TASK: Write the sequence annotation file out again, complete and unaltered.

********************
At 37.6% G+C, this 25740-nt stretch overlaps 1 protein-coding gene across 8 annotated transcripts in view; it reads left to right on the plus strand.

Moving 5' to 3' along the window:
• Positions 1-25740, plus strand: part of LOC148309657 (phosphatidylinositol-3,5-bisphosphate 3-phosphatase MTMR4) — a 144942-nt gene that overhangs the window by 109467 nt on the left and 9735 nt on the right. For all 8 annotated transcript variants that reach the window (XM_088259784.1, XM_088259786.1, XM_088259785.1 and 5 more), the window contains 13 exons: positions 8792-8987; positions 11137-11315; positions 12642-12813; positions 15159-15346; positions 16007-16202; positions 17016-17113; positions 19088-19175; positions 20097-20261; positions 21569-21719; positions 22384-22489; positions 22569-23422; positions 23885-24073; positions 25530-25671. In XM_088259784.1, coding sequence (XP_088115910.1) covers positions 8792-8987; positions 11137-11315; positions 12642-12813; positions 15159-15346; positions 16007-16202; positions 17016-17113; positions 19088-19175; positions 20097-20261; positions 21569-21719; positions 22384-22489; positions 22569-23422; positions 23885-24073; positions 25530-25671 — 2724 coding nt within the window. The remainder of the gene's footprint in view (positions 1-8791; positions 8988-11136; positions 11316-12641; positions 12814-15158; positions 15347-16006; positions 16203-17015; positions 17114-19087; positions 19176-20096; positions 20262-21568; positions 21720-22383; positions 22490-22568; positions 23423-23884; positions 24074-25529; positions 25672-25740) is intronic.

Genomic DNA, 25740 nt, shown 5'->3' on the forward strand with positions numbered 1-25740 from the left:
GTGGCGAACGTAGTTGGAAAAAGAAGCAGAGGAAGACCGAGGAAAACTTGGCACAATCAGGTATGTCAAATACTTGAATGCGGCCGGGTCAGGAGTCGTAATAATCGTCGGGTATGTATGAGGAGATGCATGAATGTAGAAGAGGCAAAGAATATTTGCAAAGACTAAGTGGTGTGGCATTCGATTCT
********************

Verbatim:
At 37.6% G+C, this 25740-nt stretch overlaps 1 protein-coding gene across 8 annotated transcripts in view; it reads left to right on the plus strand.

Moving 5' to 3' along the window:
• Positions 1-25740, plus strand: part of LOC148309657 (phosphatidylinositol-3,5-bisphosphate 3-phosphatase MTMR4) — a 144942-nt gene that overhangs the window by 109467 nt on the left and 9735 nt on the right. For all 8 annotated transcript variants that reach the window (XM_088259784.1, XM_088259786.1, XM_088259785.1 and 5 more), the window contains 13 exons: positions 8792-8987; positions 11137-11315; positions 12642-12813; positions 15159-15346; positions 16007-16202; positions 17016-17113; positions 19088-19175; positions 20097-20261; positions 21569-21719; positions 22384-22489; positions 22569-23422; positions 23885-24073; positions 25530-25671. In XM_088259784.1, coding sequence (XP_088115910.1) covers positions 8792-8987; positions 11137-11315; positions 12642-12813; positions 15159-15346; positions 16007-16202; positions 17016-17113; positions 19088-19175; positions 20097-20261; positions 21569-21719; positions 22384-22489; positions 22569-23422; positions 23885-24073; positions 25530-25671 — 2724 coding nt within the window. The remainder of the gene's footprint in view (positions 1-8791; positions 8988-11136; positions 11316-12641; positions 12814-15158; positions 15347-16006; positions 16203-17015; positions 17114-19087; positions 19176-20096; positions 20262-21568; positions 21720-22383; positions 22490-22568; positions 23423-23884; positions 24074-25529; positions 25672-25740) is intronic.

Genomic DNA, 25740 nt, shown 5'->3' on the forward strand with positions numbered 1-25740 from the left:
GTGGCGAACGTAGTTGGAAAAAGAAGCAGAGGAAGACCGAGGAAAACTTGGCACAATCAGGTATGTCAAATACTTGAATGCGGCCGGGTCAGGAGTCGTAATAATCGTCGGGTATGTATGAGGAGATGCATGAATGTAGAAGAGGCAAAGAATATTTGCAAAGACTAAGTGGTGTGGCATTCGATTCT